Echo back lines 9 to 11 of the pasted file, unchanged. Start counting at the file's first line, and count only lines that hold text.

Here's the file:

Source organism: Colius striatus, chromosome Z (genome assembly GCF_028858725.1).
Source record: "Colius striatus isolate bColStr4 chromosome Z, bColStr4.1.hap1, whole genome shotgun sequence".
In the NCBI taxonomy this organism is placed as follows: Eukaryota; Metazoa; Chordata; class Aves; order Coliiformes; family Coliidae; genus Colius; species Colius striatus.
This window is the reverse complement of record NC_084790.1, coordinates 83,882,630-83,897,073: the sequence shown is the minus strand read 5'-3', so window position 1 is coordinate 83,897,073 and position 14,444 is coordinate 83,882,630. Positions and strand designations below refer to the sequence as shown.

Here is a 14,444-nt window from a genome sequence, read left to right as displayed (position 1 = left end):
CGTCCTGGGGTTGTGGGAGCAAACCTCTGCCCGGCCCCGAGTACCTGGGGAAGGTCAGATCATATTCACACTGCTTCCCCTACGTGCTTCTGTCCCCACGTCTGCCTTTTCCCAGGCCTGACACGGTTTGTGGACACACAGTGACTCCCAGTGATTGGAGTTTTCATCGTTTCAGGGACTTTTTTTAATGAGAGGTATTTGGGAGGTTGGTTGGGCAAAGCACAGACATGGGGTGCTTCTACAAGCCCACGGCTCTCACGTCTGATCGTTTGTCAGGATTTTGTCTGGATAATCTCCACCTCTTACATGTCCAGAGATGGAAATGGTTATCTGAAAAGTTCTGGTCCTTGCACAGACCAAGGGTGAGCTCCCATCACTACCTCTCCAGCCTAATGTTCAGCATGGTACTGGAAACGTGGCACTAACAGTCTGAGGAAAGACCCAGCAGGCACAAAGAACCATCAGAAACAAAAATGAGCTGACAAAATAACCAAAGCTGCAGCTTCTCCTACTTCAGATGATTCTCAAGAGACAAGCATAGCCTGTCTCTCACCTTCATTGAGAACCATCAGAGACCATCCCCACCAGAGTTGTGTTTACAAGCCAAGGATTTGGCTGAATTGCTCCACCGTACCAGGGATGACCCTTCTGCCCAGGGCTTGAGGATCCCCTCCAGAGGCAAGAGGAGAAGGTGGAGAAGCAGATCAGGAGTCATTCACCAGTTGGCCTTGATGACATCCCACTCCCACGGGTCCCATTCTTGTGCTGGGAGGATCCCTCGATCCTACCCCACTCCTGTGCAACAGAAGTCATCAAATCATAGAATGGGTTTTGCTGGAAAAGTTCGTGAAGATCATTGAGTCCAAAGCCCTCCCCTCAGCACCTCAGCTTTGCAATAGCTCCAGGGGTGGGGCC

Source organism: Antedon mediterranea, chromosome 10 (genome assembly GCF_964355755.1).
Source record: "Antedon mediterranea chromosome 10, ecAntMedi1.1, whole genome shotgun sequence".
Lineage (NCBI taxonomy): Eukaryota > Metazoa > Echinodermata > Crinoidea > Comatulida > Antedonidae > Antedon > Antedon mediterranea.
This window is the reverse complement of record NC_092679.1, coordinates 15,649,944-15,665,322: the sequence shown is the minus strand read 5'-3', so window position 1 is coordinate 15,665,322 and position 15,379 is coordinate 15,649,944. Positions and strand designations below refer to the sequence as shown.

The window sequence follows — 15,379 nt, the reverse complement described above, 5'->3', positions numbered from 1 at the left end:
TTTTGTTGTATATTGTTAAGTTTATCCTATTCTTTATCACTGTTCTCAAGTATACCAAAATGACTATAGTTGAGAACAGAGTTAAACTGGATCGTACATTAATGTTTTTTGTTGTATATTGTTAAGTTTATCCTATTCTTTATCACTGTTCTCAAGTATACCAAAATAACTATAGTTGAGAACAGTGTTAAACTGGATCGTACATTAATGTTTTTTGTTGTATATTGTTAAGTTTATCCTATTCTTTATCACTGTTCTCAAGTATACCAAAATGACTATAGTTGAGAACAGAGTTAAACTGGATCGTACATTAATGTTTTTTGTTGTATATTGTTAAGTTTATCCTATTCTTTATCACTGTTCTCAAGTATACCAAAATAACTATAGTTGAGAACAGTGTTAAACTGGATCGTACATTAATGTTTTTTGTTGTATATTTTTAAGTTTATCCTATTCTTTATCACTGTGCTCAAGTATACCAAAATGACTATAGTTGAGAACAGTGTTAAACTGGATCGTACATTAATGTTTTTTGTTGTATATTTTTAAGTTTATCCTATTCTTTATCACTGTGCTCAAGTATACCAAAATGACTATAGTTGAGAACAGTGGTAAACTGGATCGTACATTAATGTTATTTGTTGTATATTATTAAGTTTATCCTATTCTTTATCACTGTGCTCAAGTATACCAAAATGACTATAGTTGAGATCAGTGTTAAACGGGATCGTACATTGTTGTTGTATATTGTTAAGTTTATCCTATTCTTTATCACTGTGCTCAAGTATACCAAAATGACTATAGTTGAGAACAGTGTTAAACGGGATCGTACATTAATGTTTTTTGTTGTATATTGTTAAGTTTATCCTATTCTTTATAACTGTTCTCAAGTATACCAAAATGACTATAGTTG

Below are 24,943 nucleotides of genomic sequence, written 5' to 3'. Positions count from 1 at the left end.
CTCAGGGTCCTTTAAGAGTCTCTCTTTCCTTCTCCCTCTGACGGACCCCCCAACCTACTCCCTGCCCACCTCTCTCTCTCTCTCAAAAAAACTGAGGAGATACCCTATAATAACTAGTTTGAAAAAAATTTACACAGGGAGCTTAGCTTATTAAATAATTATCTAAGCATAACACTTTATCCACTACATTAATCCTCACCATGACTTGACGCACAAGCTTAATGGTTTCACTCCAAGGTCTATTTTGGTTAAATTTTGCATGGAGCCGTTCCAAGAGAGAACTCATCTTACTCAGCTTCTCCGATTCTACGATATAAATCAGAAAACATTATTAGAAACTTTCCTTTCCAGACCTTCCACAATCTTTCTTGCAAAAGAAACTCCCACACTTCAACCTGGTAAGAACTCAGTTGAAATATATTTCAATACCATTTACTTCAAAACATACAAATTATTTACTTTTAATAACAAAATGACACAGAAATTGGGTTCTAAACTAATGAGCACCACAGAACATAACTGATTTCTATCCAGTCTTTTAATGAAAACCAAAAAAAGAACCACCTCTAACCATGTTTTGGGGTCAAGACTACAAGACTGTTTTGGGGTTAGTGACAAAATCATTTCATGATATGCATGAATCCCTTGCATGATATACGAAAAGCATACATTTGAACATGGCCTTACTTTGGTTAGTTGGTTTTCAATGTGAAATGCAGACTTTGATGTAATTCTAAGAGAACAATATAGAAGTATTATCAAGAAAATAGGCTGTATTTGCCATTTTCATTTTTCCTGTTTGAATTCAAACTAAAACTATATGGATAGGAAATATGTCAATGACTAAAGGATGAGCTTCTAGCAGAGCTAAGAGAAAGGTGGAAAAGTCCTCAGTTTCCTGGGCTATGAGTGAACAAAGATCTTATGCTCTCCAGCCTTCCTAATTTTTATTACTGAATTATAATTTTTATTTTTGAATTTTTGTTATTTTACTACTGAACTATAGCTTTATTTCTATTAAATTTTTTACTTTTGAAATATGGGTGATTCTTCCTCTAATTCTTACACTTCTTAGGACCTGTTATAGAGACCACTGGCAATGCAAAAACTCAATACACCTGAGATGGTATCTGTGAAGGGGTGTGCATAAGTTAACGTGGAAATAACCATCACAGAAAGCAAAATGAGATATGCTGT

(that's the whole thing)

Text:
Lineage (NCBI taxonomy): Eukaryota > Metazoa > Echinodermata > Crinoidea > Comatulida > Antedonidae > Antedon > Antedon mediterranea.
This window is the reverse complement of record NC_092679.1, coordinates 15,649,944-15,665,322: the sequence shown is the minus strand read 5'-3', so window position 1 is coordinate 15,665,322 and position 15,379 is coordinate 15,649,944. Positions and strand designations below refer to the sequence as shown.

The window sequence follows — 15,379 nt, the reverse complement described above, 5'->3', positions numbered from 1 at the left end: